Theory of Multiple Intelligences

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Theory of multiple intelligences
The theory of multiple intelligences was proposed by Howard Gardner in 1983 as a model of intelligence that differentiates intelligence into various specific (primarily sensory) modalities[disambiguation needed], rather than seeing it as dominated by a single general ability. Gardner argues that there is a wide range of cognitive abilities, and that there are only very weak correlations among them. For example, the theory predicts that a child who learns to multiply easily is not necessarily generally more intelligent than a child who has more difficulty on this task. The child who takes more time to master simple multiplication 1) may best learn to multiply through a different approach, 2) may excel in a field outside of mathematics, or 3) may even be looking at and understanding the multiplication process at a fundamentally deeper level, or perhaps as an entirely different process. Such a fundamentally understanding can result in what looks like slowness and can hide a mathematical intelligence potentially higher than that of a child who quickly memorizes the multiplication table despite a less detailed understanding of the process of multiplication. The theory has been met with mixed responses. Traditional intelligence tests and psychometrics have generally found high correlations between different tasks and aspects of intelligence, rather than the low correlations which Gardner's theory predicts. Nevertheless many educationalists support the practical value of the approaches suggested by the theory.[1] The multiple intelligences

Gardner articulated several criteria for a behavior to be an intelligence.[2] These were that the intelligences: 1. Potential for brain isolation by brain damage,
2. Place in evolutionary history,
3. Presence of core operations,
4. Susceptibility to encoding (symbolic expression),
5. A distinct developmental progression,
6. The existence of savants, prodigies and other exceptional people, 7. Support from experimental psychology and psychometric findings. Gardner believes that eight abilities meet these criteria:[3] * Spatial

* Linguistic
* Logical-mathematical
* Bodily-kinesthetic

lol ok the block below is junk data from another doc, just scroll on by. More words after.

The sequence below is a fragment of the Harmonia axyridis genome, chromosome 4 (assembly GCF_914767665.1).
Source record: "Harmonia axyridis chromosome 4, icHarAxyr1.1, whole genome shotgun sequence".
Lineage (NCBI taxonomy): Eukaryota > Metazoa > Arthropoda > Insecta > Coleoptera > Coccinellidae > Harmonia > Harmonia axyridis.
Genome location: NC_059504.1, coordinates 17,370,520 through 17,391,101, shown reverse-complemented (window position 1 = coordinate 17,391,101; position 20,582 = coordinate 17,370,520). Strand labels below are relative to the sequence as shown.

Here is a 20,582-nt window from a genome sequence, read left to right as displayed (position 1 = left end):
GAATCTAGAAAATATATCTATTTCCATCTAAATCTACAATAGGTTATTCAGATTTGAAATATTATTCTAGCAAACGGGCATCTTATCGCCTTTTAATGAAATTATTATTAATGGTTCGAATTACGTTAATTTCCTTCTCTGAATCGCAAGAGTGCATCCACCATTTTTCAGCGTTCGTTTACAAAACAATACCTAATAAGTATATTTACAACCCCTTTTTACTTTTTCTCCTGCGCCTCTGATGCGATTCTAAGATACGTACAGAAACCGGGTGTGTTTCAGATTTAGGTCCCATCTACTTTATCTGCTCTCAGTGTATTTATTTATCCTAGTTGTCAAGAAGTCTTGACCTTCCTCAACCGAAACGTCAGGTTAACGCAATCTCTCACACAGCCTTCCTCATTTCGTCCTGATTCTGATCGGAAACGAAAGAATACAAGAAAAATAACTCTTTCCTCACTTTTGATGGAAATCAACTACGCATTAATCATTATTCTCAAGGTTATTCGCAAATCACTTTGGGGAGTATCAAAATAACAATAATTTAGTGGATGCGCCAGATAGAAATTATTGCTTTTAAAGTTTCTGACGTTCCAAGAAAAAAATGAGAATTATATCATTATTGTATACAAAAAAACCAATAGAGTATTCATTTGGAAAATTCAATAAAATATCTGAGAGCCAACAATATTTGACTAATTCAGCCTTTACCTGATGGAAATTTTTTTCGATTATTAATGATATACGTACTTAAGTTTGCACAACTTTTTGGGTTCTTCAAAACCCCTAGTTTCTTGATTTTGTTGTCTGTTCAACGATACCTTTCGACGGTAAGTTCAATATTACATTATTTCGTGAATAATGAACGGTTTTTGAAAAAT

* Musical
* Interpersonal
* Intrapersonal
* Naturalistic
He considers that existential and moral intelligence may also be worthy of inclusion.[4] The first three are closely linked to fluid ability, and the verbal and spatial abilities that form the hierarchical model of intelligence[5] Logical-mathematical

This area has to do with logic, abstractions, reasoning and numbers and critical thinking. While it is often assumed that those with this intelligence naturally excel in mathematics, chess, computer programming and other logical or numerical activities, a more accurate definition places less emphasis on traditional mathematical ability and more on reasoning capabilities, recognizing abstract patterns, scientific thinking and investigation and the ability to perform complex calculations.[citation needed] Logical reasoning is closely linked to fluid intelligence and to general ability.[6] Spatial

Main article: Spatial intelligence (psychology)
This area deals with spatial judgment and the ability to visualize with the mind's eye. Careers which suit those with this type of intelligence include artists, designers and architects. A spatial person is also good with puzzles.[citation needed] Spatial ability is one of the three factors beneath g in the hierarchical model of intelligence. Linguistic

This area has to do with words, spoken or written. People with high verbal-linguistic intelligence display a facility with words and languages. They are typically good at reading, writing, telling stories and memorizing words along with dates. They tend to learn best by reading, taking notes, listening to lectures, and by discussing and debating about what they have learned.[citation needed] Those with verbal-linguistic intelligence...
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